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New life for London Fruit & Wool Exchange

The redevelopment of the London Fruit & Wool Exchange, in the heart of London's Spitalfields, is a showcase for collaboration, engineering expertise, and meticulous quality management.

The new building, which sits behind the Fruit & Wool Exchange's historic retained façade on Brushfield Street, provides 460,000 square feet of high-quality office and retail space over six storeys.

A spacious atrium separates the retained façade from the office floorplates, and a central courtyard provides public space in the centre of the building. The top two storeys of the building step back to create a terrace.

Project Summary

    • Client: M&G / Exemplar
    • Sector: Commercial
    • Value: £120 million
    • Size: 460,000 sq ft
    • Location: London
    • Services: Pre-Construction, Construction
    • Completion date: April 2018


Prior to construction commencing, during the second stage of this two-stage design and build tender, we helped our client Exemplar and their partner M&G Real Estate by dealing with unexploded ordnance, archaeological finds, waterproofing design and a number of tenant changes.

We also worked with Transport for London to understand the logistical challenges of local congestion surrounding the Fruit & Wool Exchange site which is located directly opposite the busy Spitalfields Market.

This collaborative ethos proved beneficial throughout the project. Our in-house McAlpine Design Group value engineered the project's temporary works scheme, with the revised solution saving time and cost for our client.

Constructing the two-storey reinforced concrete basement adjacent to the retained façade on Brushfield Street was challenging. The vast raft foundation slab is 1.2m thick across its footprint and took 20 concrete pours to complete.

London Fruit and Wool Exchange

Ensuring Quality

Our BIM team put their expertise to the test working in the congested basement. The team used BIM to review and analyse buildability, maintenance, and future-proofing, and to ensure the large volume of services that needed to be installed in the basement were done so safely and efficiently.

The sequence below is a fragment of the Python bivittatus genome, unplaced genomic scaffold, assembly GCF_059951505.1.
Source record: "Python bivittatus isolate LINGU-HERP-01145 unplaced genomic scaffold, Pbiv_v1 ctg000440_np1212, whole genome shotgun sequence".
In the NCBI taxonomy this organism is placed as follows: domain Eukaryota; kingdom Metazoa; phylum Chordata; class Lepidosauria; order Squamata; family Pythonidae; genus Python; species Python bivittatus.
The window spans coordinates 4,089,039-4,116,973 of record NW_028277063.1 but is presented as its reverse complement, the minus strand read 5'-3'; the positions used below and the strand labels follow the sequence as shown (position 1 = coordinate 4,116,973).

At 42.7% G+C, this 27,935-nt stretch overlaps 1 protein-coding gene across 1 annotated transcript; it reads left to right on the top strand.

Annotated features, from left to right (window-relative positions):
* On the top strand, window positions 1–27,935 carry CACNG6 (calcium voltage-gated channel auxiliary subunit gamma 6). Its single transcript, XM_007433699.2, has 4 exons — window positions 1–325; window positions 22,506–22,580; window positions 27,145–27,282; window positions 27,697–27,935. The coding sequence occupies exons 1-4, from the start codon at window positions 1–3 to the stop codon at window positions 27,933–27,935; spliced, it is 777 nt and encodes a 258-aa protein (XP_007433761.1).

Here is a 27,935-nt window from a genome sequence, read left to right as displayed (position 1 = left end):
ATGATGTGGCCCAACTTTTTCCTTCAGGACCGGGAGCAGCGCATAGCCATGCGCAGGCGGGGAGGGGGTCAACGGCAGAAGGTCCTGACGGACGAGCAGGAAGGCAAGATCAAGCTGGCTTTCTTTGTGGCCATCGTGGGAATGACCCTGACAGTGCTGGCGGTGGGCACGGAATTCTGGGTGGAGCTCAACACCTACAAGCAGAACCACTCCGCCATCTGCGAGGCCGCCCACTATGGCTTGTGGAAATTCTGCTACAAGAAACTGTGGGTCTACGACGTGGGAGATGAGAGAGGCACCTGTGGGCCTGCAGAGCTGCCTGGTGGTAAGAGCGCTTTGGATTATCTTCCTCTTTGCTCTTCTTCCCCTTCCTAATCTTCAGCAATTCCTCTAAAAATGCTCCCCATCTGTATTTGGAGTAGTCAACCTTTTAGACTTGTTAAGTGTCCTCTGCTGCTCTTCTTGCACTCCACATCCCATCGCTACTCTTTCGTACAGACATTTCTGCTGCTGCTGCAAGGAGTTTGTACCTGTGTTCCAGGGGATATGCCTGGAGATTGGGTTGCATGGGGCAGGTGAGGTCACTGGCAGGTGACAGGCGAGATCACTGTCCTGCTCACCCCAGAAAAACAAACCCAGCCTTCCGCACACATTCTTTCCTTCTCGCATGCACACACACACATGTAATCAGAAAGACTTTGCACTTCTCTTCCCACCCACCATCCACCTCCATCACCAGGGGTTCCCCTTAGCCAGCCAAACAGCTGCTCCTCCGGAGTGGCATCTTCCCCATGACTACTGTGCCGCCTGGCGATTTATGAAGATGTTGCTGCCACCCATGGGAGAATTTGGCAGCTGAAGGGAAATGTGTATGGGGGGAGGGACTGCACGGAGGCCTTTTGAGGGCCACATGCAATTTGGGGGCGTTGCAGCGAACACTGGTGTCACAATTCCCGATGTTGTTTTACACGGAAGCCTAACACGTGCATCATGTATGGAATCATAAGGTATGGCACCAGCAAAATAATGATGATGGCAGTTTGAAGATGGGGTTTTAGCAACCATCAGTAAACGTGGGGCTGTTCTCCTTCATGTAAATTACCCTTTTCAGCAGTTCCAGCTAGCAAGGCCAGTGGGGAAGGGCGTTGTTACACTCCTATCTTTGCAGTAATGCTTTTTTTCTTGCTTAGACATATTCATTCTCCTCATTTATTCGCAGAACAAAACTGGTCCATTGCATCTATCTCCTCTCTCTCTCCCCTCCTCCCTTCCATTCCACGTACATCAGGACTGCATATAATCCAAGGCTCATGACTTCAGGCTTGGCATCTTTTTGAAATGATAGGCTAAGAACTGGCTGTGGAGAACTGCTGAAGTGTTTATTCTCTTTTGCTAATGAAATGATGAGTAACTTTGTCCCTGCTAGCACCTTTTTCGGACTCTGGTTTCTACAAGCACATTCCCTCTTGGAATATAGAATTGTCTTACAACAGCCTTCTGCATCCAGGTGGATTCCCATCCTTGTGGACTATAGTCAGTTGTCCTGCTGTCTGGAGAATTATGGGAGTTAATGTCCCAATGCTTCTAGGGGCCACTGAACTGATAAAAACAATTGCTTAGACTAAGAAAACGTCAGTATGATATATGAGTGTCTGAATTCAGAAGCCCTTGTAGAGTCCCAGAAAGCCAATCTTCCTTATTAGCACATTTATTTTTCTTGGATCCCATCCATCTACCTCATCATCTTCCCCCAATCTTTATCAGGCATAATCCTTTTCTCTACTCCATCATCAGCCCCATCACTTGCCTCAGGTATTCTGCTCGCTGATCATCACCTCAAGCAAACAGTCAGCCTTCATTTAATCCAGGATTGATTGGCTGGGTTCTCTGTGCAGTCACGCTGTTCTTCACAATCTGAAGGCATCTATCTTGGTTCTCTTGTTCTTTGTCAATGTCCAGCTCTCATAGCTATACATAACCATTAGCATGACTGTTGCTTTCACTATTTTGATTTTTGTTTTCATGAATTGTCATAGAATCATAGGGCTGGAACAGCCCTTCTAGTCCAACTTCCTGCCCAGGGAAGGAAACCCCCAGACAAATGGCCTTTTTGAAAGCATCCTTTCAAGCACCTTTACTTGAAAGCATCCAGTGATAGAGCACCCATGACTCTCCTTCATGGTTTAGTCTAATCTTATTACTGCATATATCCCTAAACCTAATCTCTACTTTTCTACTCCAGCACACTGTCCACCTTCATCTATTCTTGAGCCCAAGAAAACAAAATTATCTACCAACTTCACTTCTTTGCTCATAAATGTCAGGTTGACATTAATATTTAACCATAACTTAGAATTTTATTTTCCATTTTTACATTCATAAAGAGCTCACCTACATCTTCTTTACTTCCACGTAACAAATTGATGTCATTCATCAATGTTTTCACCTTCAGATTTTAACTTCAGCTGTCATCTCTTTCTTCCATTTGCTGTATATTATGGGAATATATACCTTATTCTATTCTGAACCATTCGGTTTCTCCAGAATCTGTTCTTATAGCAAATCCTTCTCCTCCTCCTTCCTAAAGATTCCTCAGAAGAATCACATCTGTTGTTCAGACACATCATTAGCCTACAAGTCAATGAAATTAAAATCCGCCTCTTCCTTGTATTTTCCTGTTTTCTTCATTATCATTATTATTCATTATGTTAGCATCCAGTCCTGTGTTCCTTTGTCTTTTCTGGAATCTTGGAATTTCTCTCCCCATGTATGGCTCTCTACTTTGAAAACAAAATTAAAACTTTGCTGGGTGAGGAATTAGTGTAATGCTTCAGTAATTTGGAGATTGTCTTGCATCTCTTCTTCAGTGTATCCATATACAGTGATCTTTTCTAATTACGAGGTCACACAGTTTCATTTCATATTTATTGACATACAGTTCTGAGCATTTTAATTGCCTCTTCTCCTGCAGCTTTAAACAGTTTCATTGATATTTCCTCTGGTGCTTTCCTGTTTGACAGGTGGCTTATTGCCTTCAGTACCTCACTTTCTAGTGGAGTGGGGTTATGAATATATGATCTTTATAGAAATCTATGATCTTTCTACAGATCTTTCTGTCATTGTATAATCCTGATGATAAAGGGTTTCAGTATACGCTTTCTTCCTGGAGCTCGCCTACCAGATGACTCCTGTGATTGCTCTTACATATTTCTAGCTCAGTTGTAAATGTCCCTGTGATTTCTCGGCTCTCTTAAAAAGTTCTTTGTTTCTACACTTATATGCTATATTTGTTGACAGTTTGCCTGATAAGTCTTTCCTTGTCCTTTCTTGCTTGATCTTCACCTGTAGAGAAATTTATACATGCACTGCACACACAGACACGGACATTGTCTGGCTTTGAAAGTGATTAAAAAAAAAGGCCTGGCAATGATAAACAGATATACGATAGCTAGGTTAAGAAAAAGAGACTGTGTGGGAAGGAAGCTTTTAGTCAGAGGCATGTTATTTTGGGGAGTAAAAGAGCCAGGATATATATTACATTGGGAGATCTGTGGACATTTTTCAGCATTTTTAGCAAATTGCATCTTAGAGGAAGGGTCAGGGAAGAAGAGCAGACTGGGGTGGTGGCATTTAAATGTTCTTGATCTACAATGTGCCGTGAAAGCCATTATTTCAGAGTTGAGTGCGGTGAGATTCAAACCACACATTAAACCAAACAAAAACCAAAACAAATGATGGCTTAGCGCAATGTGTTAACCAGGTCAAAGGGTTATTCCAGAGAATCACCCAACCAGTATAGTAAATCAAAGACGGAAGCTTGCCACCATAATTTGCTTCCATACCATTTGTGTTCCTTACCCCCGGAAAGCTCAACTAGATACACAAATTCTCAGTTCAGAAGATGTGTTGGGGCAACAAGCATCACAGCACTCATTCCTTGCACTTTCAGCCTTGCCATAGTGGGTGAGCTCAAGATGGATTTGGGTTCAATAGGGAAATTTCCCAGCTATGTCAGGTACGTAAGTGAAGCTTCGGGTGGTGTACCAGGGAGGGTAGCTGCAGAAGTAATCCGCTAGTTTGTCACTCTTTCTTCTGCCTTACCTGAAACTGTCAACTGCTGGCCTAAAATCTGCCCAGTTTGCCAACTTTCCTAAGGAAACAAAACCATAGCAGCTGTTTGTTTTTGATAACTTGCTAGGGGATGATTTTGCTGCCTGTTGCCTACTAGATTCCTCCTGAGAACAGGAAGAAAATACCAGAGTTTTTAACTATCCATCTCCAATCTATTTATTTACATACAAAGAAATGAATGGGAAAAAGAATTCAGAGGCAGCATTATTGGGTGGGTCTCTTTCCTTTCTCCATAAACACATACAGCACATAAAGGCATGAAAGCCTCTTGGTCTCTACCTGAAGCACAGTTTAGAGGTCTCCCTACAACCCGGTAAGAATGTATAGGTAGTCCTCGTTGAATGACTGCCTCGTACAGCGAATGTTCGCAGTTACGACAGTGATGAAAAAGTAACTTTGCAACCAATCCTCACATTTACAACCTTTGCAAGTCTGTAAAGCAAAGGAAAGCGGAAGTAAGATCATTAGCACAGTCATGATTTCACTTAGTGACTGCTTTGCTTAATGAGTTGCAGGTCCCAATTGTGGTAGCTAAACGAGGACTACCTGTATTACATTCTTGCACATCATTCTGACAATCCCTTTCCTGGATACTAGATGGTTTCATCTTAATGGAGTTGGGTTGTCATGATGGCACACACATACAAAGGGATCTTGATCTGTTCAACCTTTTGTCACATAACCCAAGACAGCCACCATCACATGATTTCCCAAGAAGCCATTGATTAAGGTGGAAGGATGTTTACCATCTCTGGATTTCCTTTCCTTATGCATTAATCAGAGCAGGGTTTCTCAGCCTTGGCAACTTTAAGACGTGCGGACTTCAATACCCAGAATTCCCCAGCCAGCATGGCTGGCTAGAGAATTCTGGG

With a large amount of people working in the basement it was imperative to ensure that regular quality checks were undertaken and that sequencing of work was optimised.  Our section managers adopted a hands-on approach, walking the site with the package subcontractors, to monitor quality and identify any issues early.

The structural frame is a combination of 20,000m3 of concrete and 3000 tonnes of steel. Our contract required the majority of the building to be completed to shell and core standard. However, the contract also included fit-out of the core and reception areas to a high quality specification.

The Fruit & Wool Exchange incorporated 18 lifts; to ensure the installation was completed right first time, we developed sample lift cars and architraves, establishing how they'd fit in with the surrounding works.

To ensure quality, more than 50% of the brick-faced pre-cast cladding was pre-glazed off-site.

Working with local stakeholders

London Fruit and Wool Exchange

The Fruit & Wool Exchange team regularly engaged with the Tower Hamlets Council’s Building Control officer and the district surveyor to strengthen relationships and keep them informed of our work.

The team worked with our client Exemplar to seek ways to minimise disruption on neighbouring residents and businesses – jointly attending neighbourhood liaison meetings to understand the challenges and views of local stakeholders. Our Project Community Manager regularly distributed newsletters and engaged with businesses and Spitalfields Market to maintain deliveries and traffic flows.

Throughout the construction period we awarded over £17m worth of work to local businesses including mechanical and electrical services and painting and decorating packages.

As a member of the East End Construction Forum, we shared best practice with construction businesses working in the Tower Hamlets area.

We hosted visits from primary schools learning about materials and building site safety, and from students of the Spitalfields branch of Glasgow Caledonian University to find out about the planning process behind the site's development.

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